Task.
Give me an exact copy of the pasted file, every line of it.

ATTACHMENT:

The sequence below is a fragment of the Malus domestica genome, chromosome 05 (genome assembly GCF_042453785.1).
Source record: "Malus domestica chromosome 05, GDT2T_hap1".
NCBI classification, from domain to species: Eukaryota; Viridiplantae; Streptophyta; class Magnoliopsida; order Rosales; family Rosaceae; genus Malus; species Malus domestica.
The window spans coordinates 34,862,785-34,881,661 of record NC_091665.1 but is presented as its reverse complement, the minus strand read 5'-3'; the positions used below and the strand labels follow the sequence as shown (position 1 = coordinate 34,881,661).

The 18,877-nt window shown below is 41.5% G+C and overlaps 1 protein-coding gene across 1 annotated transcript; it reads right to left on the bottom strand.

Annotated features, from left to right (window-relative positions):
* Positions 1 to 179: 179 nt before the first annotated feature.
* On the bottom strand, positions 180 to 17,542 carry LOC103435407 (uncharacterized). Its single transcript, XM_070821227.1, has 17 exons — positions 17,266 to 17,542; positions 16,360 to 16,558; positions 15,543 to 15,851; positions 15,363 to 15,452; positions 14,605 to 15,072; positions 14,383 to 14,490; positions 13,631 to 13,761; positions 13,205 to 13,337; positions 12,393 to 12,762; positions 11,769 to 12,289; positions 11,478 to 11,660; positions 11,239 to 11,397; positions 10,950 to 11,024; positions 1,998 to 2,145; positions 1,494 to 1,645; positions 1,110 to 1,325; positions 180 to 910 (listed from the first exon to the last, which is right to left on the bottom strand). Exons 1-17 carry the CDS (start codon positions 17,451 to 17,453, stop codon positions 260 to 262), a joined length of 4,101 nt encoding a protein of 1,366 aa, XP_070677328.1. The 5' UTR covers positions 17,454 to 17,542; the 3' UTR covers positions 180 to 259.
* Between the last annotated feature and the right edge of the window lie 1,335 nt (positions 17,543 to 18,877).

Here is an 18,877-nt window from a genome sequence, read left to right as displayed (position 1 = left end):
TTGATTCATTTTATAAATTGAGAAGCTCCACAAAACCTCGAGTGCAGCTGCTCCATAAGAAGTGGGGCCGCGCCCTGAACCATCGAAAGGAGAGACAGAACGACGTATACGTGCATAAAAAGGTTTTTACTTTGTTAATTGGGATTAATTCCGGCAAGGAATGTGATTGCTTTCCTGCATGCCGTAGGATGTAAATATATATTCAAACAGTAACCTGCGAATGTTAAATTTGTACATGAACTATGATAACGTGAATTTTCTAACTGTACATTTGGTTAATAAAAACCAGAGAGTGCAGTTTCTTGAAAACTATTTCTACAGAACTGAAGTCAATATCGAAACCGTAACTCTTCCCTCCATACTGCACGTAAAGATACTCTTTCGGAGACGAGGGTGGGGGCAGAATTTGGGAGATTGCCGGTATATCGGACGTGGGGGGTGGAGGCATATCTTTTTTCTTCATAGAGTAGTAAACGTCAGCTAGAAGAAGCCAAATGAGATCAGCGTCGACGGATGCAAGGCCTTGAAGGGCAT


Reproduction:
The sequence below is a fragment of the Malus domestica genome, chromosome 05 (genome assembly GCF_042453785.1).
Source record: "Malus domestica chromosome 05, GDT2T_hap1".
NCBI classification, from domain to species: Eukaryota; Viridiplantae; Streptophyta; class Magnoliopsida; order Rosales; family Rosaceae; genus Malus; species Malus domestica.
The window spans coordinates 34,862,785-34,881,661 of record NC_091665.1 but is presented as its reverse complement, the minus strand read 5'-3'; the positions used below and the strand labels follow the sequence as shown (position 1 = coordinate 34,881,661).

The 18,877-nt window shown below is 41.5% G+C and overlaps 1 protein-coding gene across 1 annotated transcript; it reads right to left on the bottom strand.

Annotated features, from left to right (window-relative positions):
* Positions 1 to 179: 179 nt before the first annotated feature.
* On the bottom strand, positions 180 to 17,542 carry LOC103435407 (uncharacterized). Its single transcript, XM_070821227.1, has 17 exons — positions 17,266 to 17,542; positions 16,360 to 16,558; positions 15,543 to 15,851; positions 15,363 to 15,452; positions 14,605 to 15,072; positions 14,383 to 14,490; positions 13,631 to 13,761; positions 13,205 to 13,337; positions 12,393 to 12,762; positions 11,769 to 12,289; positions 11,478 to 11,660; positions 11,239 to 11,397; positions 10,950 to 11,024; positions 1,998 to 2,145; positions 1,494 to 1,645; positions 1,110 to 1,325; positions 180 to 910 (listed from the first exon to the last, which is right to left on the bottom strand). Exons 1-17 carry the CDS (start codon positions 17,451 to 17,453, stop codon positions 260 to 262), a joined length of 4,101 nt encoding a protein of 1,366 aa, XP_070677328.1. The 5' UTR covers positions 17,454 to 17,542; the 3' UTR covers positions 180 to 259.
* Between the last annotated feature and the right edge of the window lie 1,335 nt (positions 17,543 to 18,877).

Here is an 18,877-nt window from a genome sequence, read left to right as displayed (position 1 = left end):
TTGATTCATTTTATAAATTGAGAAGCTCCACAAAACCTCGAGTGCAGCTGCTCCATAAGAAGTGGGGCCGCGCCCTGAACCATCGAAAGGAGAGACAGAACGACGTATACGTGCATAAAAAGGTTTTTACTTTGTTAATTGGGATTAATTCCGGCAAGGAATGTGATTGCTTTCCTGCATGCCGTAGGATGTAAATATATATTCAAACAGTAACCTGCGAATGTTAAATTTGTACATGAACTATGATAACGTGAATTTTCTAACTGTACATTTGGTTAATAAAAACCAGAGAGTGCAGTTTCTTGAAAACTATTTCTACAGAACTGAAGTCAATATCGAAACCGTAACTCTTCCCTCCATACTGCACGTAAAGATACTCTTTCGGAGACGAGGGTGGGGGCAGAATTTGGGAGATTGCCGGTATATCGGACGTGGGGGGTGGAGGCATATCTTTTTTCTTCATAGAGTAGTAAACGTCAGCTAGAAGAAGCCAAATGAGATCAGCGTCGACGGATGCAAGGCCTTGAAGGGCAT